Here are some suggestions on how you can help to make reading a positive experience
- Choose a quiet time with no distractions - Ten to fifteen minutes is usually long enough.
- Little and Often is best - Try to read with your child on most school days.
- Make it enjoyable - Sit with your child. Try not to pressurise if he or she is reluctant. If your child loses interest then do something else.
- Maintain the flow - It is better to tell a child some unknown words to maintain the flow rather than insisting on trying to build them all up from the sounds of the letters. If your child does try to 'sound out' words, encourage the use of letter sounds rather than 'alphabet names'.
- Be positive nearly right to start with is fine. Don't say 'No. That's wrong,' but 'Let's read it together' and point to the words as you say them. Boost your child's confidence with constant praise for even the smallest achievement.
- Talk about the books. Always talk to your child about the book; about the pictures, the characters, how they think the story will end and their favourite part. You will then be able to see how well they have understood and you will help them to develop good comprehension skills.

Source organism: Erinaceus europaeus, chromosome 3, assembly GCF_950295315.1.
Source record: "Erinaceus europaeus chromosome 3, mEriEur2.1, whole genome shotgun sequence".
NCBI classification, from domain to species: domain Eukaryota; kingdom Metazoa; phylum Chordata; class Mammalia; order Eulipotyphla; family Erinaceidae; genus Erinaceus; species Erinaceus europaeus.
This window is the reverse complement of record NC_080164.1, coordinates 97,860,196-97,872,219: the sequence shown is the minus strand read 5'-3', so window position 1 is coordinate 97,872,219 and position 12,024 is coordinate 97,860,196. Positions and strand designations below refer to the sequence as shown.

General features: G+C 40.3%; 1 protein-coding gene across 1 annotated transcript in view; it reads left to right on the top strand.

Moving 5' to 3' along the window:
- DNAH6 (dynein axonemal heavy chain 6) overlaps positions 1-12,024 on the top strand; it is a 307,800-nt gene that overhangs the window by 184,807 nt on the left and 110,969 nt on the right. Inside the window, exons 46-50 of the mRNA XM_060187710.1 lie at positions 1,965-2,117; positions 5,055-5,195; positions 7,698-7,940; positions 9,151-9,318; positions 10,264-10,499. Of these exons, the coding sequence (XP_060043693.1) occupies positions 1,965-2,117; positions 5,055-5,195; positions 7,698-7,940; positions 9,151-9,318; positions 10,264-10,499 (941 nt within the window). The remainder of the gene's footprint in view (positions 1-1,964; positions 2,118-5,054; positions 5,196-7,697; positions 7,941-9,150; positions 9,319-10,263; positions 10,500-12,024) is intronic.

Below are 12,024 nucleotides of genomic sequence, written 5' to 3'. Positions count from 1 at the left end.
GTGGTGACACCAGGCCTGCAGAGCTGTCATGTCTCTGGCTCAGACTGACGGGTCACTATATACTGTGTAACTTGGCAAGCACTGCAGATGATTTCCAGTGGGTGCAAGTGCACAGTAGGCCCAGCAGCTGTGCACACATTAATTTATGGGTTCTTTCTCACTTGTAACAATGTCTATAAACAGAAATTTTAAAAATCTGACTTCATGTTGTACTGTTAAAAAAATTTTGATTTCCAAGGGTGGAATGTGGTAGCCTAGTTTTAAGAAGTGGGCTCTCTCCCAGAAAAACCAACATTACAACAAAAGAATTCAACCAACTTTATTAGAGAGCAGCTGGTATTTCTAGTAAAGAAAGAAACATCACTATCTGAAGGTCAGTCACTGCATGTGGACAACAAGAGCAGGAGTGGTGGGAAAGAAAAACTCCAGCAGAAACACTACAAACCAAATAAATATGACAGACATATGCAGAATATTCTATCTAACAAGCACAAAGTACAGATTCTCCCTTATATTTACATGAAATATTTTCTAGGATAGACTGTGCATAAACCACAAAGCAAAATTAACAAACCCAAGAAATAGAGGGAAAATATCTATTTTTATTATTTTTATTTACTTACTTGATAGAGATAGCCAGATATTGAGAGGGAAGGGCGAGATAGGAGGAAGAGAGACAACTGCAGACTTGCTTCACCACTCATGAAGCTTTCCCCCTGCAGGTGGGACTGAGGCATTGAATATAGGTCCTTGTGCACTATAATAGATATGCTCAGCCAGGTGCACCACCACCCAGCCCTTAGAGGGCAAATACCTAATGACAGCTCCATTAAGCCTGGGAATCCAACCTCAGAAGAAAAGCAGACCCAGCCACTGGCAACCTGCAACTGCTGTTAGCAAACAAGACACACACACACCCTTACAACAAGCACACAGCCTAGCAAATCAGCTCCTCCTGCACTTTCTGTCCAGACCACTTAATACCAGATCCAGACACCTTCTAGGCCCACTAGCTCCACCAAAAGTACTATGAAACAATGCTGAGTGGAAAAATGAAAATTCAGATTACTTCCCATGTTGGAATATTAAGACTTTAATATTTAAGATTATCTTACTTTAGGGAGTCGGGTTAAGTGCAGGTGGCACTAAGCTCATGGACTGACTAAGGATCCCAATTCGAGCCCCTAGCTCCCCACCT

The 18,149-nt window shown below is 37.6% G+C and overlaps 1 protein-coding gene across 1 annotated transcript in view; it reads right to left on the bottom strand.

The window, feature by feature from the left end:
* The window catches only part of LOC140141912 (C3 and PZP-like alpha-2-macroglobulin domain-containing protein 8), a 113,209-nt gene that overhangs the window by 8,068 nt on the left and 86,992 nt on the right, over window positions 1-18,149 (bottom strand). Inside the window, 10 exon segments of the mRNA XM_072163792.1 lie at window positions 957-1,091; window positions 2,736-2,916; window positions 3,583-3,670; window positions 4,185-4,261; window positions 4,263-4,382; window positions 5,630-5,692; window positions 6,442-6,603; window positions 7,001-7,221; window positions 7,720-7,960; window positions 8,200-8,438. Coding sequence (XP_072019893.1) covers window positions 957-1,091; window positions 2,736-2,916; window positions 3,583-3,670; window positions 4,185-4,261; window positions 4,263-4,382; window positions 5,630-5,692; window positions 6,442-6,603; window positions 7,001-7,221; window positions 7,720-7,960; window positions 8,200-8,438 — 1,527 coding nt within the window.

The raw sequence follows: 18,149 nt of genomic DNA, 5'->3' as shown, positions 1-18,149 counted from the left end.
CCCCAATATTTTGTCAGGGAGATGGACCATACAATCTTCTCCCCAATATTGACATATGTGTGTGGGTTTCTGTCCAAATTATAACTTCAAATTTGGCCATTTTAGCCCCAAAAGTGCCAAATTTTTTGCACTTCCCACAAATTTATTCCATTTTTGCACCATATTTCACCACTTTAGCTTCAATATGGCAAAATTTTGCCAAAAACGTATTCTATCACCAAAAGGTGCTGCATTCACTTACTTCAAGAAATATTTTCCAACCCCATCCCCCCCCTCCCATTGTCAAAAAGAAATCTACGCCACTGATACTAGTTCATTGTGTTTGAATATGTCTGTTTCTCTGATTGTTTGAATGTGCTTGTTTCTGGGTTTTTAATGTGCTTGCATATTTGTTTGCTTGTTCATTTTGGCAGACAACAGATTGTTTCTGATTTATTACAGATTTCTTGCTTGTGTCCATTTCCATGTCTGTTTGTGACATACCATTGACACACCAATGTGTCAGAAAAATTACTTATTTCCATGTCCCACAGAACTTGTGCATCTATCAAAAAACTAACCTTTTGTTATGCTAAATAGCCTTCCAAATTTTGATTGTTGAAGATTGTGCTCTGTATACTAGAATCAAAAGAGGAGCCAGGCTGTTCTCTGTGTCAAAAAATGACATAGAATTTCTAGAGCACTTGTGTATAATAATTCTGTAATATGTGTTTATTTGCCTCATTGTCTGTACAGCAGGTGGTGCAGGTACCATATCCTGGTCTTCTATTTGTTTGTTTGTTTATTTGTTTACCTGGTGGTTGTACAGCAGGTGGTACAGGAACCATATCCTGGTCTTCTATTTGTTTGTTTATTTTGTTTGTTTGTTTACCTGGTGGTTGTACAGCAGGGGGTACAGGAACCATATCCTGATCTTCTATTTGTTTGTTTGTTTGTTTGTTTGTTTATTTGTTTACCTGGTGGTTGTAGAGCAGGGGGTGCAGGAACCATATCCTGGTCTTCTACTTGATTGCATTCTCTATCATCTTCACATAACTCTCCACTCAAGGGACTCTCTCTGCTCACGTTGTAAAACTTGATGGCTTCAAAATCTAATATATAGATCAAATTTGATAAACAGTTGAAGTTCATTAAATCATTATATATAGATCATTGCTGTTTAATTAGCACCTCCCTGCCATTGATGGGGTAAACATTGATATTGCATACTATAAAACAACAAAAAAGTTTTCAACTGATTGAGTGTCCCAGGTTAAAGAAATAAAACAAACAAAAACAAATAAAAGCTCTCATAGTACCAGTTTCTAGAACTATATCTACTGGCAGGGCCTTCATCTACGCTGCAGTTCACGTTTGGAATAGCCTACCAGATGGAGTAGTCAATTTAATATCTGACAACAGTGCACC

What to Read
- Success is the key and until your child has built up his or her confidence, it is better to keep to easier books. Struggling with a book with many unknown words is pointless. Flow is lost, text cannot be understood and children can easily become reluctant readers.
- Vary the reading materials eg picture books, hard backs, comics, magazines, poems, and information books.
- Visit your local the Library regularly
Communicate with the school
Your child will have a reading diary from school. Try to communicate regularly with positive comments and any concerns. Your child will then know that you are interested in their progress and that you value reading. The class teachers will also be able to respond to your concerns.